Alfred Russel Wallace (1823-1913)
Wallace was an English naturalist who traveled extensively, first to Brazil and then to the Indonesian archipelago, collecting and studying local specimens. He is considered the co-discoverer of natural selection together with Charles Darwin. When Wallace was ready to publish his theory, he wrote a letter to Darwin giving him the news. Darwin had spent 20 years developing his theory and had not published it yet for fear of the public reaction and especially that of his wife. Wallace’s theory was presented in London at the Linnean Society on July 1, 1858, along with Darwin’s theory. In fact, the two ideas differ to some degree: Darwin went much further than Wallace. Wallace set a limit to natural selection when it came to humans.
He never conceived the human soul as a result of evolution; he claimed it had a divine origin. On the other hand, Darwin knew well that man is just another primate. All the features of our species, without any exception, must have been the result of adaptations. Besides, Wallace never supported sexual selection; he never reached an agreement with Darwin on this topic.
Charles Lyell (1797-1875)
Lyell was an English geologist who published in Darwin’s time a treatise called Principles of Geology. He suggested that the Earth has undergone enormous transformations over its history, for long periods. It is the geological forces, like earthquakes, floods, volcanic eruptions, and erosion, acting one after the other, that produce all the features we see. His book shows an image of the Temple of Serapis in Pozzuoli, Naples. It is what remains of a once lively Roman market but serve as proof of Lyell’s geological theory. There are three marble columns right in the middle, which show a section of about 3 meters long of material that was damaged by repeated floods and eruptions.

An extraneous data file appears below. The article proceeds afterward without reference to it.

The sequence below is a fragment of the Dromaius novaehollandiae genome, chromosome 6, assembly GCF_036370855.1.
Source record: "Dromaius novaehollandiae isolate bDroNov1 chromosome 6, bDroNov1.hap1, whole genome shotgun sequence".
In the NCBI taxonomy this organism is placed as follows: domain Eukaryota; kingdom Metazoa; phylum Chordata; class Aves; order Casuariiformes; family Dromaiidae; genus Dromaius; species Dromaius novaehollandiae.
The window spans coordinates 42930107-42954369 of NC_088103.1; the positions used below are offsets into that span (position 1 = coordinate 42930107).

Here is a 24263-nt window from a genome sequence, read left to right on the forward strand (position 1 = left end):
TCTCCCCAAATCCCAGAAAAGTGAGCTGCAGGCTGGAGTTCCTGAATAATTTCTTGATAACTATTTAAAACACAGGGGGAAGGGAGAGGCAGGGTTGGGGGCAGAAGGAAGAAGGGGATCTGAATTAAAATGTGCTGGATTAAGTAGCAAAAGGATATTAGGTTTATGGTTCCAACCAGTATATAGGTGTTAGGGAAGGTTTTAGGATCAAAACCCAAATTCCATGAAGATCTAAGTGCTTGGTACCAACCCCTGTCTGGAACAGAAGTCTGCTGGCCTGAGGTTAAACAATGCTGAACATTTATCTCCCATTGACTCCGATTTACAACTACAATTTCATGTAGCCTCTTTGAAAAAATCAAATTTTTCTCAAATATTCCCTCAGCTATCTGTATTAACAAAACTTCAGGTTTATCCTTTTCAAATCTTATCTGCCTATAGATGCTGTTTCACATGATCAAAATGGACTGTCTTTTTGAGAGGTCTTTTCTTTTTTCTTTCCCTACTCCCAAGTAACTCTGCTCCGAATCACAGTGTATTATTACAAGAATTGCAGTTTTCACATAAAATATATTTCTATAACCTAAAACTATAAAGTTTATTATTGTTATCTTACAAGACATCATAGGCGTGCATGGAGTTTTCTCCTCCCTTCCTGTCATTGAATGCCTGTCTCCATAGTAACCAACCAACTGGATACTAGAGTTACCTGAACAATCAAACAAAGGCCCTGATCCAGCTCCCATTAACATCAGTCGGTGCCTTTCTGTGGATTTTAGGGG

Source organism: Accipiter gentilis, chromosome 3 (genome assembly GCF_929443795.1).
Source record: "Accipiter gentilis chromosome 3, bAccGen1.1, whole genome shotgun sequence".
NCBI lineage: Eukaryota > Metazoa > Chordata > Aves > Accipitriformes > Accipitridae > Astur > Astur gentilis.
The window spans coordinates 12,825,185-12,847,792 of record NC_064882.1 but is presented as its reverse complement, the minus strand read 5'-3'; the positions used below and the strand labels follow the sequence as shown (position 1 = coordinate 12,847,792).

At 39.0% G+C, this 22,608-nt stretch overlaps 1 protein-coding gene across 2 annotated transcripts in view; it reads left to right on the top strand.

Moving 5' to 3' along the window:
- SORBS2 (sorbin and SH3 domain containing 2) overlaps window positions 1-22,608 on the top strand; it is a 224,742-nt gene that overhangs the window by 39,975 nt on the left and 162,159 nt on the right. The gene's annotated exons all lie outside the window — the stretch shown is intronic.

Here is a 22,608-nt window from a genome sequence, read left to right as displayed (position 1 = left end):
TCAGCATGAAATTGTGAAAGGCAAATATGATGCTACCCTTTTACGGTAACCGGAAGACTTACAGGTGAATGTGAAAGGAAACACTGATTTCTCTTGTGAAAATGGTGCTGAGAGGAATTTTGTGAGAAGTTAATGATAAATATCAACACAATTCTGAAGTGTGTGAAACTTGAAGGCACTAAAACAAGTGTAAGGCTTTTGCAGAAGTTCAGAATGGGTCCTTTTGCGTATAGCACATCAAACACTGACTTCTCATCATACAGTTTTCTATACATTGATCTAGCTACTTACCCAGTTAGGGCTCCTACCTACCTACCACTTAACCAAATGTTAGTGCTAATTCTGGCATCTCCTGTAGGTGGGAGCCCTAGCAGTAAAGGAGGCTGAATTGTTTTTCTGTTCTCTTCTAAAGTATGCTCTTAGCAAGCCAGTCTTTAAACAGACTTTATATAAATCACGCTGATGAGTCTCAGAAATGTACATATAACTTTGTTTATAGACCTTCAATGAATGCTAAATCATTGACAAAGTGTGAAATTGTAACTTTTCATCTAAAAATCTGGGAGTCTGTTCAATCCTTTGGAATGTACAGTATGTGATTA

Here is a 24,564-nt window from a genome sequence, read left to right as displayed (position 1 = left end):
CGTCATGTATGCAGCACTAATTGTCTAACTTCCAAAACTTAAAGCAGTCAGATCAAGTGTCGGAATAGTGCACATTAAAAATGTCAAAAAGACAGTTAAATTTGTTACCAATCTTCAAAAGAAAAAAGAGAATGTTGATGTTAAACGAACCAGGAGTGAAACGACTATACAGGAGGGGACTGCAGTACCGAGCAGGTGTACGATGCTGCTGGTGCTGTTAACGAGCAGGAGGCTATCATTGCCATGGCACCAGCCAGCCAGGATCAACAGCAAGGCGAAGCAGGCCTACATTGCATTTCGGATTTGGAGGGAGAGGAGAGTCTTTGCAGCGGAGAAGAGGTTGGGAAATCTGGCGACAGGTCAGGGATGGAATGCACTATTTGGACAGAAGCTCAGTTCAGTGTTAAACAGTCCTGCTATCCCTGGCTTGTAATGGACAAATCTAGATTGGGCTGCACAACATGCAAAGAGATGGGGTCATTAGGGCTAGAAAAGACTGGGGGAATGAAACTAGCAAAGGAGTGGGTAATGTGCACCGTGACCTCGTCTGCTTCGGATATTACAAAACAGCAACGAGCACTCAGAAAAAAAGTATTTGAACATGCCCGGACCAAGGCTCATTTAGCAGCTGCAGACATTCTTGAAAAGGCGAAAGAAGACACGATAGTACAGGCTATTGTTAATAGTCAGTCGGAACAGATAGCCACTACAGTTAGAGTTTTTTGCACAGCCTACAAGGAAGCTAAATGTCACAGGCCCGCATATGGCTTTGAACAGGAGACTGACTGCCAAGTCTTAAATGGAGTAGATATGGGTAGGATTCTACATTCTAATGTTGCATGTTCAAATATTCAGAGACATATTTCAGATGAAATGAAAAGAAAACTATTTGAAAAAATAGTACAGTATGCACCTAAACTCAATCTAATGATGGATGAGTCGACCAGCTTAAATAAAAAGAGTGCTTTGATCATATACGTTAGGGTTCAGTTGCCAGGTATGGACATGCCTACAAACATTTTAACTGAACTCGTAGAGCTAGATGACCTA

When seawater covered the columns, clams called Lithodomes ate some material causing the damage that is visible today. Furthermore, volcanic material produced during one or more eruptions covered them until 1749, when excavations at the site took place. Lyell’s was one of the books that inspired Darwin because it offered a theory for the immensity of time that evolution requires to happen.
Ernst Haeckel (1834 – 1919)
Haeckel was a German biologist, philosopher, and artist, defender of Darwin’s ideas. He is famous for the detailed drawings that he made of countless species, and by coining terms like stem cells, anthropogeny, and ecology. He is also well known for having been the first to attempt to classify all the species in a tree of life. But what made him most famous is his theory of recapitulation: ontogeny recapitulates phylogeny. With this, he claimed that the biological development of an organism, or the embryo (ontogeny) summarizes all the intermediate forms of its ancestors throughout the evolution of the species (phylogeny). Nowadays, this theory is considered outdated.
Haeckel was an excellent illustrator. He published a compilation of color and black/white plates, titled Art Forms in Nature, consisting of 100 beautiful prints of many different organisms, many of them first discovered and described by himself. Some of the most outstanding ones are the anemones and other jellyfish, bats, octopuses, spiders, plankton, trilobites, and many more microscopic marine creatures.
Gregor Mendel (1822-1884)
Mendel was an Augustinian monk born in Austria who experimented with pea plants and discovered the laws of inheritance. Without even knowing the existence of genes, Mendel found that it was possible that some recessive traits could reappear in future generations. We know that he wrote once to Darwin to share his discovery, but Darwin received the letter, put it in a drawer and never read it. That letter was found after Darwin’s death. One cannot avoid wondering what Darwin would have thought about someone experimentally proving what he supposed to happen in theory. Mendel found that traits came in pairs, were inherited from father and mother, and could be either dominant or recessive.
What Mendel discovered is that if we breed together a population of yellow and green peas, where the yellow color is a dominant trait (AA), and the green color is recessive (aa), the offspring in the first generation will only be yellow peas (Aa). The second generation will get all possible combinations of the trait (AA, Aa, aA and aa). The result will be a ratio 1:3. Green peas will reappear. It was until the 20th century when genes were discovered that the genius of Mendel’s work received the credit he deserved.